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Renault 19 - Haynes - NEW

About the Renault 19

The R19 was the replacement for the 9 and 11, both of which were ageing and outdated by the late 1980s. The R19 was styled by Giorgetto Giugiaro, featuring Renault's new E-type (or "Energy") 1.4 L engine and F-type 1.7 and 1.8 L versions. Base models used the OHV C-type Cléon 1.2 and 1.4 L engines, depending on the market.

Intended to be Renault's last numeric-named car, the 19 ushered in a new naming policy, with the saloon versions of the 19 being known as the 19 Chamade to distinguish them from the hatchbacks. The Chamade badge was dropped following the 1992 facelift. In 1991 a convertible bodystyle built by Karmann was introduced. Although the R19's exterior design (which was relatively conservative, like that of the Renault 9/11) received a muted response, it was praised for its interior comfort and handling[citation needed].

In the summer of 1992, a revamped model was introduced with a substantially restyled front and rear, while left hand drive market versions received a new dashboard and interior — right hand drive models retained the original design.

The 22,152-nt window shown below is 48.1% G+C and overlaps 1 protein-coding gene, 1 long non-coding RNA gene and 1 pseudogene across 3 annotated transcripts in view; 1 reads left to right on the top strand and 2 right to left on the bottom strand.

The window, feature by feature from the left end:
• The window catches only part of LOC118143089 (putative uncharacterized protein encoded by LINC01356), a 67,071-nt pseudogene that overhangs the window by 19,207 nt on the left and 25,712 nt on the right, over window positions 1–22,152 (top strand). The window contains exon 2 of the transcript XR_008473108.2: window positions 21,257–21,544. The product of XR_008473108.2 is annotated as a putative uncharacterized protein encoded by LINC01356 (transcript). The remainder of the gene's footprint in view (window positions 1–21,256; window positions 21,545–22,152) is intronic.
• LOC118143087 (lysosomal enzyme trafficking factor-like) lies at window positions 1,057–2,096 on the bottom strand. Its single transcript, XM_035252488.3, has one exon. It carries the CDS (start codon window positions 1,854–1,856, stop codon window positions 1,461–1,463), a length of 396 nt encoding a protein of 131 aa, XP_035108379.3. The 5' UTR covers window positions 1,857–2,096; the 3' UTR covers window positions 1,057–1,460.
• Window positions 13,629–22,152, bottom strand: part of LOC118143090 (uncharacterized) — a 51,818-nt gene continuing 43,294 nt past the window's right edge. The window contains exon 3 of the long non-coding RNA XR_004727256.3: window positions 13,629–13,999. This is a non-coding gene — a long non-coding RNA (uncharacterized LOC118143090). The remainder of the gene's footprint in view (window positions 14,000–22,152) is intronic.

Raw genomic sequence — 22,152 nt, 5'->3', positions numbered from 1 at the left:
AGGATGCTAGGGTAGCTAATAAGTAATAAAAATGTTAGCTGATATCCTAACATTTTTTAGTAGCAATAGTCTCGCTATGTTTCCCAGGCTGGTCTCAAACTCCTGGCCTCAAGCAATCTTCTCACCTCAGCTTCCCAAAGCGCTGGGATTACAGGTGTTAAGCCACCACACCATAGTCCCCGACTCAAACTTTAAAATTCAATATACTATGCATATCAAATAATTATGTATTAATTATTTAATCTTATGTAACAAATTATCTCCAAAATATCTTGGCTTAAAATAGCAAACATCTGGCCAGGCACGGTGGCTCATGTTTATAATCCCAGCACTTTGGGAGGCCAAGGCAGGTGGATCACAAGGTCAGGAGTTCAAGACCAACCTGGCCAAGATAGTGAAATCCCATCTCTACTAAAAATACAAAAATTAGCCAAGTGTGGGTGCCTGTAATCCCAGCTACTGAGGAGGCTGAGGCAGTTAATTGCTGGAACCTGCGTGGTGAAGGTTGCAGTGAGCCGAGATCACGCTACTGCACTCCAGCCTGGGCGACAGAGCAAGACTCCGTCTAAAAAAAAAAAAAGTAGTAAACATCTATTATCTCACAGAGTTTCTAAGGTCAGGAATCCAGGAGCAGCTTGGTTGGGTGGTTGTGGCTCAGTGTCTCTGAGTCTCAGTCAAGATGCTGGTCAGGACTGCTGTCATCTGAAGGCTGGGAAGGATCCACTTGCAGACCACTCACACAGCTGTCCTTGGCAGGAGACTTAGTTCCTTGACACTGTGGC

The R19 was sold in Europe until 1996, and was produced for South American markets in Argentina until 2000. The R19's platform and running gear would continue to be used in its replacement, the first generation Renault Mégane.

The Renault 19 was awarded the 1989 Car of the Year in Spain and Germany, 1990 Car of the Year in Ireland, and 1993 Car of the Year in Argentina.


Renault 19 1989-96 - Haynes Part No. 1646

1989, 1990, 1991, 1992, 1993, 1994, 1995, 1996

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